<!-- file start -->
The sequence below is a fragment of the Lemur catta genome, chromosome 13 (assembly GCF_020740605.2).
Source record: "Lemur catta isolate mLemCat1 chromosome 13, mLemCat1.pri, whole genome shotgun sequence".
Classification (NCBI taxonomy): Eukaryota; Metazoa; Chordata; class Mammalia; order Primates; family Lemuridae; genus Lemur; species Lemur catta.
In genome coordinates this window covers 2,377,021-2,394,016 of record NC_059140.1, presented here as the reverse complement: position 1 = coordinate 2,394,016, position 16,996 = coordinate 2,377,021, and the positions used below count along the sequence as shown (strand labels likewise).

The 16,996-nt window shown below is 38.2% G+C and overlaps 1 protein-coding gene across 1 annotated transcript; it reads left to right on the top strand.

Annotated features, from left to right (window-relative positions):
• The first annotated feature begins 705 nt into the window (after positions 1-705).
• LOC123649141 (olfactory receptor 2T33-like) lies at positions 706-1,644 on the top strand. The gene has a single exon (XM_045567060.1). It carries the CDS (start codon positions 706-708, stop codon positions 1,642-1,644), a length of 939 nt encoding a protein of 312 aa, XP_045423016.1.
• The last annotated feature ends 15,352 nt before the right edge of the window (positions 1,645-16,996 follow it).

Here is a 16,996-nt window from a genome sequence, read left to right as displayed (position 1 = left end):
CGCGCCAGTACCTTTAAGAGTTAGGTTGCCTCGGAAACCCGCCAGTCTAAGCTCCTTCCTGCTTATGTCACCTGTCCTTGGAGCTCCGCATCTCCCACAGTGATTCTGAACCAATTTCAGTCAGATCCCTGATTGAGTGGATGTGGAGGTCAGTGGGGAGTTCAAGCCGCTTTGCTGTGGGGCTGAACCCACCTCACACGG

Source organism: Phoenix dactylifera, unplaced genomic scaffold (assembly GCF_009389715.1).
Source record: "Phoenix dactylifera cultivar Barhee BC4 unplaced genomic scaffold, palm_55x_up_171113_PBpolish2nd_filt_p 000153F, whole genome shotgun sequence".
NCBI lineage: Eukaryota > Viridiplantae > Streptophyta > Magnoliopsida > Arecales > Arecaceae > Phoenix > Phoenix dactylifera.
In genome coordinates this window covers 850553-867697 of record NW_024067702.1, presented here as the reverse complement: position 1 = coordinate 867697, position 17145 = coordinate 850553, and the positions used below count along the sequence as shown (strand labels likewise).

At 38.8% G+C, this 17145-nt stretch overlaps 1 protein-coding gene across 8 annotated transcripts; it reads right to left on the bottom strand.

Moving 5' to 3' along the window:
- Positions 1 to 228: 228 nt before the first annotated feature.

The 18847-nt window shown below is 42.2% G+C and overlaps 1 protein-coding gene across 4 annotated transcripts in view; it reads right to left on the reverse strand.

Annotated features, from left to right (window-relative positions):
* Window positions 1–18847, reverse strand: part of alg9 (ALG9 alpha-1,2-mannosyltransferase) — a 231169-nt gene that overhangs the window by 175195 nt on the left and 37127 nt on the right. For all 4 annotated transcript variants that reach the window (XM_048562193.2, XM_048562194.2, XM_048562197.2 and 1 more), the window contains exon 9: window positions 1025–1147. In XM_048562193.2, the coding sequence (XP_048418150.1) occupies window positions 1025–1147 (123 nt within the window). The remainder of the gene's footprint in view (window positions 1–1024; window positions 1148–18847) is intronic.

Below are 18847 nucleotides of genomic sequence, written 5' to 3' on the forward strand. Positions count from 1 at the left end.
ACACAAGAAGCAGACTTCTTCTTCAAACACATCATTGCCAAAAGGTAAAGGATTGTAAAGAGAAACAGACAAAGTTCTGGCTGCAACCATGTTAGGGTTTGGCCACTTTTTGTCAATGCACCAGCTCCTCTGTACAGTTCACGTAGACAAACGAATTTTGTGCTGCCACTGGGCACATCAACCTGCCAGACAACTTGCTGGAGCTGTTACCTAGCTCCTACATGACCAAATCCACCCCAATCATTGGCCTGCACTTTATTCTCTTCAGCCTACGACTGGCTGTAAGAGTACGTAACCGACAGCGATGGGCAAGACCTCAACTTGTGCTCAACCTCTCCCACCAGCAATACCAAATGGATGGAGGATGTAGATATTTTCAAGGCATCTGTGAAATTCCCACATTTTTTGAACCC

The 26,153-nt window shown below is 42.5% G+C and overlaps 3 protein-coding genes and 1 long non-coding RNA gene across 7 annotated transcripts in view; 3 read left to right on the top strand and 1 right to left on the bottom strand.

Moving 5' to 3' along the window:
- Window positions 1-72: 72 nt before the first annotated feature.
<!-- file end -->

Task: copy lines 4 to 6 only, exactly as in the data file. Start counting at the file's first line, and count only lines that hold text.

In genome coordinates this window covers 2,377,021-2,394,016 of record NC_059140.1, presented here as the reverse complement: position 1 = coordinate 2,394,016, position 16,996 = coordinate 2,377,021, and the positions used below count along the sequence as shown (strand labels likewise).

The 16,996-nt window shown below is 38.2% G+C and overlaps 1 protein-coding gene across 1 annotated transcript; it reads left to right on the top strand.

Annotated features, from left to right (window-relative positions):